"Crush" gave Yuna a hard-fought commercial breakthrough in the U.S. The feathery Usher duet almost topped Billboard's Adult R&B Songs chart and sent Chapters, the singer's second Verve LP, into the Top Ten of the R&B/hip-hop chart. (In her native Malaysia, the single went to number one.) It's probably not coincidental that this follow-up is overloaded with featured appearances, possibly to maximize the potential for sustained crossover appeal. Whereas Usher and Jhené Aiko were harmonious collaborators on Chapters, not one of the six supporting voices on Rouge is as compatible, and the procession has a cumulative muddling effect. The songs with guest verses from Tyler, The Creator, G-Eazy, and Little Simz -- all in the album's front half -- would be effective, among Yuna's most distinct and powerful moments, without the distractions. Singer Masego and guitarist Miyavi are at least more like true support, sensitively assisting in Yuna's struggle to move beyond emotional growing pains and a fractured relationship with a variably cherished and maligned partner. As with the previous album, the primary co-songwriter and producer is Robin Hannibal. His finely layered fusions of post-disco R&B and dazed pop are still well-suited for Yuna's tender, increasingly rich voice and nuanced melodicism. The two are at their best when they let loose a bit, as on "Blank Marquee," a sweetly spiteful number faintly echoing Oliver Cheatham's "Get Down Saturday Night" and Edwin Birdsong's "Rapper Dapper Snapper." A close second is what comes after it, a sheer ballad with subtle twists and turns written with Alexandra Govere (aka Shungudzo). "You're not the love of my life" seems at first like a dismissal, but as Yuna repeats the line over a rhythm that tugs ever so slightly, the matter doesn't sound settled, and by the end she sounds like she's trying to suppress longing and regret. Those whose ears perk up by the MCs' names will hopefully listen intently enough to notice the detail and depth there and elsewhere.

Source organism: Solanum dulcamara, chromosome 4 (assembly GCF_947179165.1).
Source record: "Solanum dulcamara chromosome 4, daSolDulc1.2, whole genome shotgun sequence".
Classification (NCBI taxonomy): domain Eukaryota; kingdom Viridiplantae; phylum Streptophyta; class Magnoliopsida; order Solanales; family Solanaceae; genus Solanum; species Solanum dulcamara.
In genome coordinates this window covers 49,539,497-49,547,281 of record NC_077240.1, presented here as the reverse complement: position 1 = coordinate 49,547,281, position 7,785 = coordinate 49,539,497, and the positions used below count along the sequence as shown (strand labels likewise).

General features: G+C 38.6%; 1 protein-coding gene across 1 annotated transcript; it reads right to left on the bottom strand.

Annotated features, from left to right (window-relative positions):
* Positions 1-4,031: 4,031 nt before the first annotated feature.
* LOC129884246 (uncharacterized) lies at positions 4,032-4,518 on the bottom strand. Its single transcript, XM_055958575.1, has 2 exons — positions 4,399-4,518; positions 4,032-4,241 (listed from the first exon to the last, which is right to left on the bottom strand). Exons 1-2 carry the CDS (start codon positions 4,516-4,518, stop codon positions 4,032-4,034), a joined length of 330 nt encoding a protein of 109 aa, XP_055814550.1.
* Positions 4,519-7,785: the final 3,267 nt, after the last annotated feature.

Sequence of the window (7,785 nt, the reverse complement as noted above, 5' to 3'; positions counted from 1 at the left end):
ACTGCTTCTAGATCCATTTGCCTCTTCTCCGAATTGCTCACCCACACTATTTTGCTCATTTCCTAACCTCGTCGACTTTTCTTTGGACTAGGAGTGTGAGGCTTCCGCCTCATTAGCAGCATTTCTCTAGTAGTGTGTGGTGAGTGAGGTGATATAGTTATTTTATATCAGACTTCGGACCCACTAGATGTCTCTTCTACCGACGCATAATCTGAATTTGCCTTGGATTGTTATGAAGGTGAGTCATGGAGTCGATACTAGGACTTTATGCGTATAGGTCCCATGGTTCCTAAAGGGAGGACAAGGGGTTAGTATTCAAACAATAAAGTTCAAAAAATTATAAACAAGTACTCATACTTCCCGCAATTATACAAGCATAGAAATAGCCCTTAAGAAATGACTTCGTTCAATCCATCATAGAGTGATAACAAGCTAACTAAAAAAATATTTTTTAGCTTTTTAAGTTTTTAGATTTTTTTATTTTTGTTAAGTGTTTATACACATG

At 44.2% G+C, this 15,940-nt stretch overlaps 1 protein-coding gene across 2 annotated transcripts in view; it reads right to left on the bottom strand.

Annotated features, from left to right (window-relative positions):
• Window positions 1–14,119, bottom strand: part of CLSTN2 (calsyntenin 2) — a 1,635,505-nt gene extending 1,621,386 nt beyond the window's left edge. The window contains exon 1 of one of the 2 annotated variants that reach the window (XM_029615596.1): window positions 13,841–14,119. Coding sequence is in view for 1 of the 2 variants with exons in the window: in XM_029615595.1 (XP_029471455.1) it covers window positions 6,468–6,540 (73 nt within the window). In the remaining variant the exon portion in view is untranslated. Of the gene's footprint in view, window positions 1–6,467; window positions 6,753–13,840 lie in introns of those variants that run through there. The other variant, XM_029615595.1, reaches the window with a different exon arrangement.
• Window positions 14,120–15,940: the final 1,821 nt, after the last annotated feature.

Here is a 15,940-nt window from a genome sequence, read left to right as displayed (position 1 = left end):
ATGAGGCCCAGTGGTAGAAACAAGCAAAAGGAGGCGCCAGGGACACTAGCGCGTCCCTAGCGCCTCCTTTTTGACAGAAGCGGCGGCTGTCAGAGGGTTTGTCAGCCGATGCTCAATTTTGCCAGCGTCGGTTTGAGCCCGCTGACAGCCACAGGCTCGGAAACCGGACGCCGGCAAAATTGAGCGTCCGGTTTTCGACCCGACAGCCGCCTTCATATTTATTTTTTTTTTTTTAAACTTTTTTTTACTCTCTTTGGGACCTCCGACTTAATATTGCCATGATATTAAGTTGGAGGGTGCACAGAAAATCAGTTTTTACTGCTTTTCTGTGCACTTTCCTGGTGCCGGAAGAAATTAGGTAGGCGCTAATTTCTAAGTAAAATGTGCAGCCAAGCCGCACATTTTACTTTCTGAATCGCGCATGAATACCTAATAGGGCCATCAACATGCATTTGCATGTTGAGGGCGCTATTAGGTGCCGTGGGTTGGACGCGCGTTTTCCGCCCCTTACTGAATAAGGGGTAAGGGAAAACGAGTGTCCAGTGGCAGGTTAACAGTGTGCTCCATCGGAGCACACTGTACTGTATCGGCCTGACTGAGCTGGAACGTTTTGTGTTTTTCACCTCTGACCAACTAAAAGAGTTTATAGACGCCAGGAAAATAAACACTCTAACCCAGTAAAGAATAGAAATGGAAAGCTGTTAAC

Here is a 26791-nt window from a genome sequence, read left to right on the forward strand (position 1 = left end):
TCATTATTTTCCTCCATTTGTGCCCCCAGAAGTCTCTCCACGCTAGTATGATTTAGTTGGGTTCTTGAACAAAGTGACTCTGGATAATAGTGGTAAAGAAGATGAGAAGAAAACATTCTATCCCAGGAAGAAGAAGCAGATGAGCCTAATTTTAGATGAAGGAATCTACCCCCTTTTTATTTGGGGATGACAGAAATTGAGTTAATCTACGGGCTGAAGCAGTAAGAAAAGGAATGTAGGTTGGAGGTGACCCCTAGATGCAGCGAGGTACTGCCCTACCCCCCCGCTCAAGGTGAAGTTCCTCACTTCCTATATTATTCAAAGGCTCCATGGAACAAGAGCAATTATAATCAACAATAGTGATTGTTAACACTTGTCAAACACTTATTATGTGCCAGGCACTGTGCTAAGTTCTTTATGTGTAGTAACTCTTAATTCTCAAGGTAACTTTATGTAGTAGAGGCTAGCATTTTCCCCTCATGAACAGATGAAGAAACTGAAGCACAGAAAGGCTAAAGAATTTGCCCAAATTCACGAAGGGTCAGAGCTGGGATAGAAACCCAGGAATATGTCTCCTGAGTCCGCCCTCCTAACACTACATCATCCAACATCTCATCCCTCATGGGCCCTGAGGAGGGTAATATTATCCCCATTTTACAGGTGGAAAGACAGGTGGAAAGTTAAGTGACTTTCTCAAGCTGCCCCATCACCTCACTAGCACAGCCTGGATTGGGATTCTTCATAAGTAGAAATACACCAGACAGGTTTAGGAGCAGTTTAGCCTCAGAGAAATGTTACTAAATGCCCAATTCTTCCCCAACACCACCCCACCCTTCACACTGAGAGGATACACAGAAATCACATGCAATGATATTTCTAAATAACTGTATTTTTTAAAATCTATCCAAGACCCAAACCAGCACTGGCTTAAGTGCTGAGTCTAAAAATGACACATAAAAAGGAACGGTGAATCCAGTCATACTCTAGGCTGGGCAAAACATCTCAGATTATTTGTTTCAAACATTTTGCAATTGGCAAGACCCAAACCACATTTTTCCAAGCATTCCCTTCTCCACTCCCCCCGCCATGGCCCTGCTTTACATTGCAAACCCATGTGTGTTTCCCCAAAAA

by Andy Kellman